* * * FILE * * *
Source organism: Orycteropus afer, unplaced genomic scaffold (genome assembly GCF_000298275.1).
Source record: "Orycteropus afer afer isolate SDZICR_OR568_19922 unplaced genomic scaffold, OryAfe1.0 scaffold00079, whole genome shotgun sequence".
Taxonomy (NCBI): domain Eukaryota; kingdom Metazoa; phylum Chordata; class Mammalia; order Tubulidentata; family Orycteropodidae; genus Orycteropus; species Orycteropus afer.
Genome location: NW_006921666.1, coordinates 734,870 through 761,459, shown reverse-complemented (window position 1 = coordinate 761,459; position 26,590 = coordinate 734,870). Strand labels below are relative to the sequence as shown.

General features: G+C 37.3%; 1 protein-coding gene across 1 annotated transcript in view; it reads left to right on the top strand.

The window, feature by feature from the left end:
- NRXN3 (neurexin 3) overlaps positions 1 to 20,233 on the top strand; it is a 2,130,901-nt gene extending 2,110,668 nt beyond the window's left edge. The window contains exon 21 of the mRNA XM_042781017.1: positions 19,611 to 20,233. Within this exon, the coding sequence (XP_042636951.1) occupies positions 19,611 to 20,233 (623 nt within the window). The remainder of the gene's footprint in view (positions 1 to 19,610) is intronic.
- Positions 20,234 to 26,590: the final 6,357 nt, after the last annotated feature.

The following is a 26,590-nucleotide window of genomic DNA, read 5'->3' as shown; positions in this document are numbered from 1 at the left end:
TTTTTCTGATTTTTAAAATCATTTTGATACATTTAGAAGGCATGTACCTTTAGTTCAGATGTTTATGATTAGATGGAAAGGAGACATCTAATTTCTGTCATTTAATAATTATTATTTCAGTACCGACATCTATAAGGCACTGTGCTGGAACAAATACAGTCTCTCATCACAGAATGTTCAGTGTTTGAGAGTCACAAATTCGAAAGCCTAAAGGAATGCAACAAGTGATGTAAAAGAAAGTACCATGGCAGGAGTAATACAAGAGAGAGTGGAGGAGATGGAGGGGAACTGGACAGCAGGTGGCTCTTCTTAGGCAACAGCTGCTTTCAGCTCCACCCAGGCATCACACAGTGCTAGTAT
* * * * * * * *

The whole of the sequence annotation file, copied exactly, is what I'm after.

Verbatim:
Source organism: Orycteropus afer, unplaced genomic scaffold (genome assembly GCF_000298275.1).
Source record: "Orycteropus afer afer isolate SDZICR_OR568_19922 unplaced genomic scaffold, OryAfe1.0 scaffold00079, whole genome shotgun sequence".
Taxonomy (NCBI): domain Eukaryota; kingdom Metazoa; phylum Chordata; class Mammalia; order Tubulidentata; family Orycteropodidae; genus Orycteropus; species Orycteropus afer.
Genome location: NW_006921666.1, coordinates 734,870 through 761,459, shown reverse-complemented (window position 1 = coordinate 761,459; position 26,590 = coordinate 734,870). Strand labels below are relative to the sequence as shown.

General features: G+C 37.3%; 1 protein-coding gene across 1 annotated transcript in view; it reads left to right on the top strand.

The window, feature by feature from the left end:
- NRXN3 (neurexin 3) overlaps positions 1 to 20,233 on the top strand; it is a 2,130,901-nt gene extending 2,110,668 nt beyond the window's left edge. The window contains exon 21 of the mRNA XM_042781017.1: positions 19,611 to 20,233. Within this exon, the coding sequence (XP_042636951.1) occupies positions 19,611 to 20,233 (623 nt within the window). The remainder of the gene's footprint in view (positions 1 to 19,610) is intronic.
- Positions 20,234 to 26,590: the final 6,357 nt, after the last annotated feature.

The following is a 26,590-nucleotide window of genomic DNA, read 5'->3' as shown; positions in this document are numbered from 1 at the left end:
TTTTTCTGATTTTTAAAATCATTTTGATACATTTAGAAGGCATGTACCTTTAGTTCAGATGTTTATGATTAGATGGAAAGGAGACATCTAATTTCTGTCATTTAATAATTATTATTTCAGTACCGACATCTATAAGGCACTGTGCTGGAACAAATACAGTCTCTCATCACAGAATGTTCAGTGTTTGAGAGTCACAAATTCGAAAGCCTAAAGGAATGCAACAAGTGATGTAAAAGAAAGTACCATGGCAGGAGTAATACAAGAGAGAGTGGAGGAGATGGAGGGGAACTGGACAGCAGGTGGCTCTTCTTAGGCAACAGCTGCTTTCAGCTCCACCCAGGCATCACACAGTGCTAGTAT